$(SRCROOT)/cocos2d_src/cocosDenshion/cocosDenshion      (recursive)

The next step is to set up the dependencies to this other project. In your Build Phases, add target dependencies to cocos2d, CocosDenshion, and kazmath. In Link Binary With Libaries, add libcocos2d.a, libCocosDenshion.a, and libkazmath.a

Now, in your Project’s Precompiled Header file (Prefix.pch), add #import “cocos2d.h” underneath the UIKit and Foundation framework imports. For those of you a bit new to this, this is a way of saying “make this framework available everywhere, as if I import this in each header file I make”. It’s also a quick check to see if everything has worked so far. Build and run the project and hope it succeeds.

If yes, then great. If not… Oh yeah, you’ll get errors due to ARC being enabled and some code is non-ARC. Either delete the HelloWorldLayer and Intro Layer classes from your project, or remove all lines of code with “release” statements, and remove all dealloc method implementations. Then you also have to update your main.m file as it uses new syntax regarding Autorelease pools:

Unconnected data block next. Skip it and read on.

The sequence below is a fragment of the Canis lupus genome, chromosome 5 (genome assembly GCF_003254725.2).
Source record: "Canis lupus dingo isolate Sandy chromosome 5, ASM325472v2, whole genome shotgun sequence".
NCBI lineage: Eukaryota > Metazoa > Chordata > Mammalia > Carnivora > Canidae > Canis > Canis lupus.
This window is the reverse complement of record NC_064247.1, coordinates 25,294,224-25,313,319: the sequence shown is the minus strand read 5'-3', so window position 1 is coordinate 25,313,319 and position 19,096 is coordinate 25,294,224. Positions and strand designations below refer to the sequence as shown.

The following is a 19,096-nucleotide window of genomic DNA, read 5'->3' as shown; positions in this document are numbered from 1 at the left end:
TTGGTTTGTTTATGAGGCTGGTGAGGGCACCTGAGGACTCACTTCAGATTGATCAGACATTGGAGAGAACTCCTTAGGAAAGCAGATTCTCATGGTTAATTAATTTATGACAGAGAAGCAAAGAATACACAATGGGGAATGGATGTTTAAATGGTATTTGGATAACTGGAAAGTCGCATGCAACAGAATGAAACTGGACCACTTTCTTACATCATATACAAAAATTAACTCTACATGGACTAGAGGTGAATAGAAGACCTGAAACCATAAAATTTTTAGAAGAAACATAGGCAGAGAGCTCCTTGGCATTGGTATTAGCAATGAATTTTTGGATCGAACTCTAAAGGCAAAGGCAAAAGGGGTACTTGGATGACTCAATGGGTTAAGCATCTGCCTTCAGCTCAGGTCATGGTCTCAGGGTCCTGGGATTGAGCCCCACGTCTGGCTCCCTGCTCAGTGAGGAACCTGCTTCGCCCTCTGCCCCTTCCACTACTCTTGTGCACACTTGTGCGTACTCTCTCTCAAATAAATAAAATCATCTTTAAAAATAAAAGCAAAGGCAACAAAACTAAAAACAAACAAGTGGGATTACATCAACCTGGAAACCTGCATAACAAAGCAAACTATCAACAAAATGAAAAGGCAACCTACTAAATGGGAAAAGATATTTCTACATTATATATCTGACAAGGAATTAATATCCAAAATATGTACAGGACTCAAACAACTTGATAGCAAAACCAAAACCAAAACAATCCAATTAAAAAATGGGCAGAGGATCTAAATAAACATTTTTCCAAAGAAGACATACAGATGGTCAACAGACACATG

– replace old non-ARC main.m implementation with ARC main.m implementation:

int main(int argc, char *argv[]) {
  @autoreleasepool {
    return UIApplicationMain(argc, argv, nil, @"AppController");
  }
}

Otherwise if it still doesn’t work… hmm… double check the steps above? Don’t you just hate those tutorials when it doesn’t work as written?

Now then, this is Checkpoint ONE of the tutorial. Now we have an ARC-ready project that uses Cocos2D source that you can keep up-to-date as it’s checked out from the github repository. Convenient!

Next, onto adding Unit Testing. The next bit was inspired by this post, summarised below:

* Click on your Project to get to its settings -> Add Target -> iOS -> Cocoa Unit Testing Bundle